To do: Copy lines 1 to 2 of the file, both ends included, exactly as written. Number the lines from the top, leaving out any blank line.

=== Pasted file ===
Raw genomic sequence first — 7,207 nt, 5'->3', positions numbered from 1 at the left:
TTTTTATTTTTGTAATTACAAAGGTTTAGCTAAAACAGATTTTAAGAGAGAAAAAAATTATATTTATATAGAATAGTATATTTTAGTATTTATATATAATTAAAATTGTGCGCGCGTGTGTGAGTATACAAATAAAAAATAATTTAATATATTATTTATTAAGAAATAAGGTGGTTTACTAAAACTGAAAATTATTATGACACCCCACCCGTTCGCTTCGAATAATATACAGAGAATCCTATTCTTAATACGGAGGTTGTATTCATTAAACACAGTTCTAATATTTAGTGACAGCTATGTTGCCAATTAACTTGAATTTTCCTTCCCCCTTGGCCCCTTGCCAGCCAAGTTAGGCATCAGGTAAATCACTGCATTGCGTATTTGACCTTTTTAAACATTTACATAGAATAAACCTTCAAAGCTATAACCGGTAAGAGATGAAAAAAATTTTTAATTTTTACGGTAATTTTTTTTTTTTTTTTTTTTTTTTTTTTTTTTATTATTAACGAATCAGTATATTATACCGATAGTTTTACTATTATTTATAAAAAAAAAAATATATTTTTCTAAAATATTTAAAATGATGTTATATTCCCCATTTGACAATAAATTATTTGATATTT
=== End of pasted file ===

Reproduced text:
Raw genomic sequence first — 7,207 nt, 5'->3', positions numbered from 1 at the left:
TTTTTATTTTTGTAATTACAAAGGTTTAGCTAAAACAGATTTTAAGAGAGAAAAAAATTATATTTATATAGAATAGTATATTTTAGTATTTATATATAATTAAAATTGTGCGCGCGTGTGTGAGTATACAAATAAAAAATAATTTAATATATTATTTATTAAGAAATAAGGTGGTTTACTAAAACTGAAAATTATTATGACACCCCACCCGTTCGCTTCGAATAATATACAGAGAATCCTATTCTTAATACGGAGGTTGTATTCATTAAACACAGTTCTAATATTTAGTGACAGCTATGTTGCCAATTAACTTGAATTTTCCTTCCCCCTTGGCCCCTTGCCAGCCAAGTTAGGCATCAGGTAAATCACTGCATTGCGTATTTGACCTTTTTAAACATTTACATAGAATAAACCTTCAAAGCTATAACCGGTAAGAGATGAAAAAAATTTTTAATTTTTACGGTAATTTTTTTTTTTTTTTTTTTTTTTTTTTTTTTTATTATTAACGAATCAGTATATTATACCGATAGTTTTACTATTATTTATAAAAAAAAAAATATATTTTTCTAAAATATTTAAAATGATGTTATATTCCCCATTTGACAATAAATTATTTGATATTT